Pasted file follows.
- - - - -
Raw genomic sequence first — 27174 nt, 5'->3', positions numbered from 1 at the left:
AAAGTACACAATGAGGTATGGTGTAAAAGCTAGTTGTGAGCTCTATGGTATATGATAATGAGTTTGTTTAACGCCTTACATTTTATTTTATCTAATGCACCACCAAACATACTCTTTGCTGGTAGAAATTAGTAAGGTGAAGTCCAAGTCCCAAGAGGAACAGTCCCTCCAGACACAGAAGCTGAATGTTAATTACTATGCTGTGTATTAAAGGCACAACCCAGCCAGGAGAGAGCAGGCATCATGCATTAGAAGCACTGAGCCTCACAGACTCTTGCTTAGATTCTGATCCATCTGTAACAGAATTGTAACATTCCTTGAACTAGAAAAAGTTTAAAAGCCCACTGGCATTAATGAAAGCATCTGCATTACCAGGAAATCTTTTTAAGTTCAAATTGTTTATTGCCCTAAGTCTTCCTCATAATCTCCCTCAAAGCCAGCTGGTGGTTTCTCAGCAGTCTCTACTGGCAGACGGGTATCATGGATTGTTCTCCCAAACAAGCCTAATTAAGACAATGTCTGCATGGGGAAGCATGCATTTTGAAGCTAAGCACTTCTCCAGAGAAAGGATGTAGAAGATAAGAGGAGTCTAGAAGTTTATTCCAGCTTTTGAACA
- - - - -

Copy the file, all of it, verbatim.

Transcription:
Raw genomic sequence first — 27174 nt, 5'->3', positions numbered from 1 at the left:
AAAGTACACAATGAGGTATGGTGTAAAAGCTAGTTGTGAGCTCTATGGTATATGATAATGAGTTTGTTTAACGCCTTACATTTTATTTTATCTAATGCACCACCAAACATACTCTTTGCTGGTAGAAATTAGTAAGGTGAAGTCCAAGTCCCAAGAGGAACAGTCCCTCCAGACACAGAAGCTGAATGTTAATTACTATGCTGTGTATTAAAGGCACAACCCAGCCAGGAGAGAGCAGGCATCATGCATTAGAAGCACTGAGCCTCACAGACTCTTGCTTAGATTCTGATCCATCTGTAACAGAATTGTAACATTCCTTGAACTAGAAAAAGTTTAAAAGCCCACTGGCATTAATGAAAGCATCTGCATTACCAGGAAATCTTTTTAAGTTCAAATTGTTTATTGCCCTAAGTCTTCCTCATAATCTCCCTCAAAGCCAGCTGGTGGTTTCTCAGCAGTCTCTACTGGCAGACGGGTATCATGGATTGTTCTCCCAAACAAGCCTAATTAAGACAATGTCTGCATGGGGAAGCATGCATTTTGAAGCTAAGCACTTCTCCAGAGAAAGGATGTAGAAGATAAGAGGAGTCTAGAAGTTTATTCCAGCTTTTGAACA